When a foundation has something go wrong with it, problems can start to pop up regarding the facility/building that foundation was meant to support. Sometimes, the foundation can start to collapse or falter due to soil, and other times this can happen because of water. Regardless of the reason, this can cause your home to settle, and eventually, even more damage will start to present itself, like warped frames in the building, or cracks beginning to show up in the surfaces within and even on the exterior of the structure.
However, Rhino Foundation Systems specializes in foundation repair, and our job is to provide quality repairs that will keep a building standing strong for years. Foundation Repair almost always involves two things: Getting your house back to the correct position, and then giving it the physical support it needs to stay at that position. In many cases, this can be done with one material specifically that is widely referred to as a Push Pier.
Simply put, push piers are mostly utilized when foundations start to sink or settle, and they primarily work to prevent further settling of the foundation, but there are many cases where certain installations of these objects have brought a foundation back to its original position, taking away much of the cost for repairs. Much like many other below ground repair tools, push piers work by taking the weight of the foundation and the house, and shifting that weight to suitable soil and dispersing it in those suitable areas so that no further sinking takes place. In some cases, push piers are used with enough strategic placement that they can shift weight down to bedrock, which is easily more than strong enough to support a house, regardless of weight.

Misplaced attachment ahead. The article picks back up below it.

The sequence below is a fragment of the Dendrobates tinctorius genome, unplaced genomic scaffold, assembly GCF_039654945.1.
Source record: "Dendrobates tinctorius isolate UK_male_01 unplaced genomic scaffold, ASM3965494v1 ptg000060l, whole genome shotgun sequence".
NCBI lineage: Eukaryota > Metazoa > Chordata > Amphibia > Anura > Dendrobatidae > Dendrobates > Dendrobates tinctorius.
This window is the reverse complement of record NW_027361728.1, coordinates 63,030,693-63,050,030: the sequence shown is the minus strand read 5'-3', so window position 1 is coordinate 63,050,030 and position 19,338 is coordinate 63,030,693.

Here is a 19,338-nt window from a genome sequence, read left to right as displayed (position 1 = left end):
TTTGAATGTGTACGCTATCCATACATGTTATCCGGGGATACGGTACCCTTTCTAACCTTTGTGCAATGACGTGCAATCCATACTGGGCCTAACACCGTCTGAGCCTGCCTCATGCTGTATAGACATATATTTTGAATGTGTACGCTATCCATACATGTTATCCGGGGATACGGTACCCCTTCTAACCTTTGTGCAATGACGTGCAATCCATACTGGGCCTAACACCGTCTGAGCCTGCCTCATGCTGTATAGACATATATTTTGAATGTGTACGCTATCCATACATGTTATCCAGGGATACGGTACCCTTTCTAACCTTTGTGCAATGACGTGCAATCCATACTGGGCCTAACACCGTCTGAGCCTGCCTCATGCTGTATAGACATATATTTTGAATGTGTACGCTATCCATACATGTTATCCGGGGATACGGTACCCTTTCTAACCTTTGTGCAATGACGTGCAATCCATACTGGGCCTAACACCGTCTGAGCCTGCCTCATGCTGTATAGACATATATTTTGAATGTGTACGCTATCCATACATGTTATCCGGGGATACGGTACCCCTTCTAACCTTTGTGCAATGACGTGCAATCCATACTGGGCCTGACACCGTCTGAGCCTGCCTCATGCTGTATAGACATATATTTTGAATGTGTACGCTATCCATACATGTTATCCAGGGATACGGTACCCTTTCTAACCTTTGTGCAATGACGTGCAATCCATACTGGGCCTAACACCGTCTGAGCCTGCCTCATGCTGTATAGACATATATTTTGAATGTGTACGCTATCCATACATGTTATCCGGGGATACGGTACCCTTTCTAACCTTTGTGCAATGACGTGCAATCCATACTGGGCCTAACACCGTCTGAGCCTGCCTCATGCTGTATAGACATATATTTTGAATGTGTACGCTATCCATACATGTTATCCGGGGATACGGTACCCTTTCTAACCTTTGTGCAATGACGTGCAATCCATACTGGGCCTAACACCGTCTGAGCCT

There are many types of piers that are used for foundation repair, but when it comes to push piers, there are two main types.
- Concentric Push Pier: Concentric piers are installed beneath the walls of a foundation. These variants of the push pier are designed to shift weight of the foundation and the home all the way down to bedrock. This kind of pier provides more capacity than the other variant we are about to go over as the load is centralized as opposed to being offset.
- Offset Push Pier: Alternatively referred to as the eccentric push pier, this variant of the push pier is the more commonly used option. This is mainly attributed to the fact that they are easier to install. This type of push pier is placed at the side of the building’s foundations, and the structure is not positioned directly above the pier.
For more information regarding push piers, visit our services page here.